In this review, they cite research explaining that non-psychoactive cannabidiol (CBD) inhibits bone resorption, the process in which bone cells are broken down and reabsorbed as calcium in the body.
The review also cites another 2007 study which found that THC and other cannabinoids stimulated bone nodule and collagen production in cells cultured outside fo the body. Using only animal models and cell cultures, these studies are a long way off from telling us exactly how cannabis interacts with bones in humans.
A balanced endocannabinoid system seems to be essential for good health. We still have a lot to learn about how this system works in our bodies and how to maintain it for optimal health. Researchers didn’t discover the endocannabinoid system until the mid-nineties, so it often feels like we’ve barely scratched the surface of what it can do.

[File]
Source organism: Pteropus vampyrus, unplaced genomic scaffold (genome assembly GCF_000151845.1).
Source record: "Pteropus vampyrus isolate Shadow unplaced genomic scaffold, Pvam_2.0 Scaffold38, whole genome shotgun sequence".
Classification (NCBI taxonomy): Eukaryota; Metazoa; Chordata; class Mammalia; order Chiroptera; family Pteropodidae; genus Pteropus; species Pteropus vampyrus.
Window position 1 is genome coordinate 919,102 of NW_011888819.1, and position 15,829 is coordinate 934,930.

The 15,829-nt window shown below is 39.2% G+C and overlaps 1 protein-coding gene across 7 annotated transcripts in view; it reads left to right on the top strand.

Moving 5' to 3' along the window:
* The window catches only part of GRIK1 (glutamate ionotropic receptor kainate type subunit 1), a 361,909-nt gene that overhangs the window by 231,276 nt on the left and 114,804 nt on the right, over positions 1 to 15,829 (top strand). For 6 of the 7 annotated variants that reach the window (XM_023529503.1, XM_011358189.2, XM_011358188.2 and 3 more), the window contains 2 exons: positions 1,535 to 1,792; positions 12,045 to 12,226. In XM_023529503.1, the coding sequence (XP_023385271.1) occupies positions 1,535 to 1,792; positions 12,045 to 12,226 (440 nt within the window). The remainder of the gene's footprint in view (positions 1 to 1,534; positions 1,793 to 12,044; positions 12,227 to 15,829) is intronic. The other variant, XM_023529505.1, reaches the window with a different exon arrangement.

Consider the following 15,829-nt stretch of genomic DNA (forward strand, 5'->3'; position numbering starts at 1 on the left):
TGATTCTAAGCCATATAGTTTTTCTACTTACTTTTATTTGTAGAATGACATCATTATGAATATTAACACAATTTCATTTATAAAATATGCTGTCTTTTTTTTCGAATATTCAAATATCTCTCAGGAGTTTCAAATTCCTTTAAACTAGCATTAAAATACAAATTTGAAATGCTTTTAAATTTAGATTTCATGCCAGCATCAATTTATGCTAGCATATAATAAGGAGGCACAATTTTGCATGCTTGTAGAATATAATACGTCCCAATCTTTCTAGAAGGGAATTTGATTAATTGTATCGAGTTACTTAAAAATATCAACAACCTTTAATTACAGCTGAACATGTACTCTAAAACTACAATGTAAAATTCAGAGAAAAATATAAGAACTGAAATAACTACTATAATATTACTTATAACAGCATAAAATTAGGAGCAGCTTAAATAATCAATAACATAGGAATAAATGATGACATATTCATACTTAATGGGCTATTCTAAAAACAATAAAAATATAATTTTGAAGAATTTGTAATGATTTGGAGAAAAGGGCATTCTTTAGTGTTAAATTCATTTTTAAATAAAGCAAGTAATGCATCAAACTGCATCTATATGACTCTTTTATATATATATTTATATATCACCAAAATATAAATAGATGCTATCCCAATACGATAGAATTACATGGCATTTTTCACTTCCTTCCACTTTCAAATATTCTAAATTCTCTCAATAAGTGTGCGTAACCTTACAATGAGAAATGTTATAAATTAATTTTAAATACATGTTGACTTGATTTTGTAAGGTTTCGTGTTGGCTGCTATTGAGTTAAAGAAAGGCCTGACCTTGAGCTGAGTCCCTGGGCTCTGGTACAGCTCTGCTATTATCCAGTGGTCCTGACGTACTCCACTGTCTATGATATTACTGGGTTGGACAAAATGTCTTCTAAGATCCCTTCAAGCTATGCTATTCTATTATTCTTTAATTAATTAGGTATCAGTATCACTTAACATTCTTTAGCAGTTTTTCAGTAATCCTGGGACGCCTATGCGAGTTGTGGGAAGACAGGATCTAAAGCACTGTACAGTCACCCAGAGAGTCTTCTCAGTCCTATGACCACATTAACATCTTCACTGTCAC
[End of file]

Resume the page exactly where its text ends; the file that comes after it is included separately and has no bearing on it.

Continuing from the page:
The lawsuit alleged that her second amendment rights were violated. This Wednesday, the 9th US Circuit Court of Appeals disagreed, upholding the decision to deny her a firearm. The court ruled that Wilson’s second amendment rights were not violated because drug use “raises the risk of irrational or unpredictable behavior with which gun use should not be associated.”
Wilson’s lawyer, Chaz Rainey, who’s appealing the decision, told the Associated Press, “We live in a world where having a medical marijuana card is enough to say you don’t get a gun, but if you’re on the no-fly list, your constitutional right is still protected.”
Rainey has a point. In many states, you can get completely drunk and saunter around with a loaded AR-15.
This is fascinating. The US is in the middle of a gun violence epidemic and very little has been done to curb it, but this is where we draw the line?